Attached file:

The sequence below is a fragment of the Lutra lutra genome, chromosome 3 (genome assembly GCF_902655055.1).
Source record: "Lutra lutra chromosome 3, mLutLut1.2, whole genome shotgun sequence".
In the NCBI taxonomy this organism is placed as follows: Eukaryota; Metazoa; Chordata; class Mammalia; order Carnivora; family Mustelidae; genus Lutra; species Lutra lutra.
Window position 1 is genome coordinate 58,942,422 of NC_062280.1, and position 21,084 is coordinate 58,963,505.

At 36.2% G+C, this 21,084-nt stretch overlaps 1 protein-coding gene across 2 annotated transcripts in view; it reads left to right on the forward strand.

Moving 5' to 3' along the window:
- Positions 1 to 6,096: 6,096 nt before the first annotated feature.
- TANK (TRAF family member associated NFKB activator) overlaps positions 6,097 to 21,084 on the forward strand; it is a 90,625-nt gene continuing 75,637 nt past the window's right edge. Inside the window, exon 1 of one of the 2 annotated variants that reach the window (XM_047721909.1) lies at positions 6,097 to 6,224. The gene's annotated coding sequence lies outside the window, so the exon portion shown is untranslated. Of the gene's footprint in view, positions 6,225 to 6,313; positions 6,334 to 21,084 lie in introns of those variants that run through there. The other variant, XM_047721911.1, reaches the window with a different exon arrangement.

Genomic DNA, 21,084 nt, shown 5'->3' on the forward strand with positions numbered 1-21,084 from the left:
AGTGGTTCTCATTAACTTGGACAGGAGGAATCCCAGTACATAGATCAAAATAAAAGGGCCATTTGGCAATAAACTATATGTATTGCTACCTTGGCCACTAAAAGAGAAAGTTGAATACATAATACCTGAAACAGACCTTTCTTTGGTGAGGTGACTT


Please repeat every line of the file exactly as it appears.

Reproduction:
The sequence below is a fragment of the Lutra lutra genome, chromosome 3 (genome assembly GCF_902655055.1).
Source record: "Lutra lutra chromosome 3, mLutLut1.2, whole genome shotgun sequence".
In the NCBI taxonomy this organism is placed as follows: Eukaryota; Metazoa; Chordata; class Mammalia; order Carnivora; family Mustelidae; genus Lutra; species Lutra lutra.
Window position 1 is genome coordinate 58,942,422 of NC_062280.1, and position 21,084 is coordinate 58,963,505.

At 36.2% G+C, this 21,084-nt stretch overlaps 1 protein-coding gene across 2 annotated transcripts in view; it reads left to right on the forward strand.

Moving 5' to 3' along the window:
- Positions 1 to 6,096: 6,096 nt before the first annotated feature.
- TANK (TRAF family member associated NFKB activator) overlaps positions 6,097 to 21,084 on the forward strand; it is a 90,625-nt gene continuing 75,637 nt past the window's right edge. Inside the window, exon 1 of one of the 2 annotated variants that reach the window (XM_047721909.1) lies at positions 6,097 to 6,224. The gene's annotated coding sequence lies outside the window, so the exon portion shown is untranslated. Of the gene's footprint in view, positions 6,225 to 6,313; positions 6,334 to 21,084 lie in introns of those variants that run through there. The other variant, XM_047721911.1, reaches the window with a different exon arrangement.

Genomic DNA, 21,084 nt, shown 5'->3' on the forward strand with positions numbered 1-21,084 from the left:
AGTGGTTCTCATTAACTTGGACAGGAGGAATCCCAGTACATAGATCAAAATAAAAGGGCCATTTGGCAATAAACTATATGTATTGCTACCTTGGCCACTAAAAGAGAAAGTTGAATACATAATACCTGAAACAGACCTTTCTTTGGTGAGGTGACTT